The US Internal Revenue Service said on Tuesday that bitcoins and other virtual currencies are to be treated, for tax purposes, as property and not as legal tender currency.
"General tax principles that apply to property transactions apply to transactions using virtual currency," the IRS said in a statement, meaning that bitcoins would be taxed as ordinary income or as assets subject to capital gains taxes, depending on the circumstance.
Bitcoin started circulating in 2009. Its present market value is around $8 billion, with up to 80,000 transactions occurring daily, according to accounting firm PricewaterhouseCoopers.
Recent incidents have brought the currency under regulatory scrutiny, such as the bankruptcy of Tokyo-based Mt Gox bitcoin exchange. Unlike conventional money, bitcoin is generated by computers and is independent of control or backing by any government or central bank, which has led to calls for more guidance on US tax treatment.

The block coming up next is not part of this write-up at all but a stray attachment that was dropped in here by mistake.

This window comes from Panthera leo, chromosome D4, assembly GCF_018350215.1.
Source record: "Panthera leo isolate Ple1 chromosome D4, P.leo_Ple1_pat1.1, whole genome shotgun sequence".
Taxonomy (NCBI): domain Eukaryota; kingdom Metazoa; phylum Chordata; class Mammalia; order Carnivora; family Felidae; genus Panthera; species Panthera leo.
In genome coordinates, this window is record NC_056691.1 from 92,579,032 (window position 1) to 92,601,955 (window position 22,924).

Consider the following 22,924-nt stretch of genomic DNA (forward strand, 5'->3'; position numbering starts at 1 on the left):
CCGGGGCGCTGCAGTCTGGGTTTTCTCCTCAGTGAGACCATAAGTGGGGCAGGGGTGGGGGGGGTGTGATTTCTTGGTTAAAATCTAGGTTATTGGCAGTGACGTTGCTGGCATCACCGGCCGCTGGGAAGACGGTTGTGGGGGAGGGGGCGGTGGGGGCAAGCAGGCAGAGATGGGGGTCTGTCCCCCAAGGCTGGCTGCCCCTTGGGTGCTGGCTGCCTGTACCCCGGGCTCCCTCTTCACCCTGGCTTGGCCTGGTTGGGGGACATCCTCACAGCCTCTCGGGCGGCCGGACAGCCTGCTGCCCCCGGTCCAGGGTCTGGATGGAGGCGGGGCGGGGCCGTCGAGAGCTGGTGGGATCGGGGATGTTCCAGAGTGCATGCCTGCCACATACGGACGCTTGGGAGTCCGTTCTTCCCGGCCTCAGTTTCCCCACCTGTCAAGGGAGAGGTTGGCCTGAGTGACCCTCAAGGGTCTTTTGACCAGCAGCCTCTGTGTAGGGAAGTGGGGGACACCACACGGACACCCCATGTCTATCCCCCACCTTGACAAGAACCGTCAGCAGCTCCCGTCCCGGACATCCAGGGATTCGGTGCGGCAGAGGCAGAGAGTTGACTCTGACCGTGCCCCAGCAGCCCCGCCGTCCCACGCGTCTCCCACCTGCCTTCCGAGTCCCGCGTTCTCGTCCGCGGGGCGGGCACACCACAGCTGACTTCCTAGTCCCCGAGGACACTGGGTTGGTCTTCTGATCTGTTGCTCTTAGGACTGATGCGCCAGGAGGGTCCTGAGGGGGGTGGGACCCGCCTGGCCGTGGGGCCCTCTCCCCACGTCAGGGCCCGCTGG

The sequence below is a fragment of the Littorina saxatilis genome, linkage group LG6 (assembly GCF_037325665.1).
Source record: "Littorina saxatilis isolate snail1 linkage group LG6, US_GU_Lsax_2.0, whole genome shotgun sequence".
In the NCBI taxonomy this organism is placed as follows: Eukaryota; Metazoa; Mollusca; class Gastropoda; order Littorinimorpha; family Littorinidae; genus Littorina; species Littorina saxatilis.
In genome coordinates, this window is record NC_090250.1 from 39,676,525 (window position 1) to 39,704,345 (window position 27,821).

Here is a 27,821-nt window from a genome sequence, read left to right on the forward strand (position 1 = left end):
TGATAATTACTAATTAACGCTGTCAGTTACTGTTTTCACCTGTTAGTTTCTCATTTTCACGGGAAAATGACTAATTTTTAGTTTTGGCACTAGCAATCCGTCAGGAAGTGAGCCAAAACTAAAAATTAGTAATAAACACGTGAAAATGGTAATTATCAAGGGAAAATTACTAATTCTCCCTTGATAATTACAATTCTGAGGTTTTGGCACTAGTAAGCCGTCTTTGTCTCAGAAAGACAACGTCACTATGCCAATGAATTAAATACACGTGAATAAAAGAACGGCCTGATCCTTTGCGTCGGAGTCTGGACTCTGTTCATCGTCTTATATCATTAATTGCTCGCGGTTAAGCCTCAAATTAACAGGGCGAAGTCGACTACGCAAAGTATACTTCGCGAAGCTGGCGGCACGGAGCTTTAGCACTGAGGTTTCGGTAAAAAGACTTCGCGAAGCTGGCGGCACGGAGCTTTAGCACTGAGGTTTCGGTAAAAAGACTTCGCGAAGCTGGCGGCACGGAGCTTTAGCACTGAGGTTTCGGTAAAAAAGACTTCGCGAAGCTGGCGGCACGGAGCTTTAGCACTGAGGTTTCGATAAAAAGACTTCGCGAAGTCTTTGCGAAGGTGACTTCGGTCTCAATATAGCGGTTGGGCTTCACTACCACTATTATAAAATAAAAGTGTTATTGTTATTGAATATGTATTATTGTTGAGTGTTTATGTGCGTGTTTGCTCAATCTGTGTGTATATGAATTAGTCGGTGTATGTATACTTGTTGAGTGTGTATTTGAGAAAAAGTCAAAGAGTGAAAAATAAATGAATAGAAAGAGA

The IRS statement deals a blow to bitcoin "miners," who unlock new bitcoins online. The IRS said miners must include the fair market value of the virtual currency as gross income on the date of receipt.
This change "is a disincentive to start looking for bitcoins," said John Barrie, a partner with law firm Bryan Cave LLP, who advises charities that receive bitcoins as donations.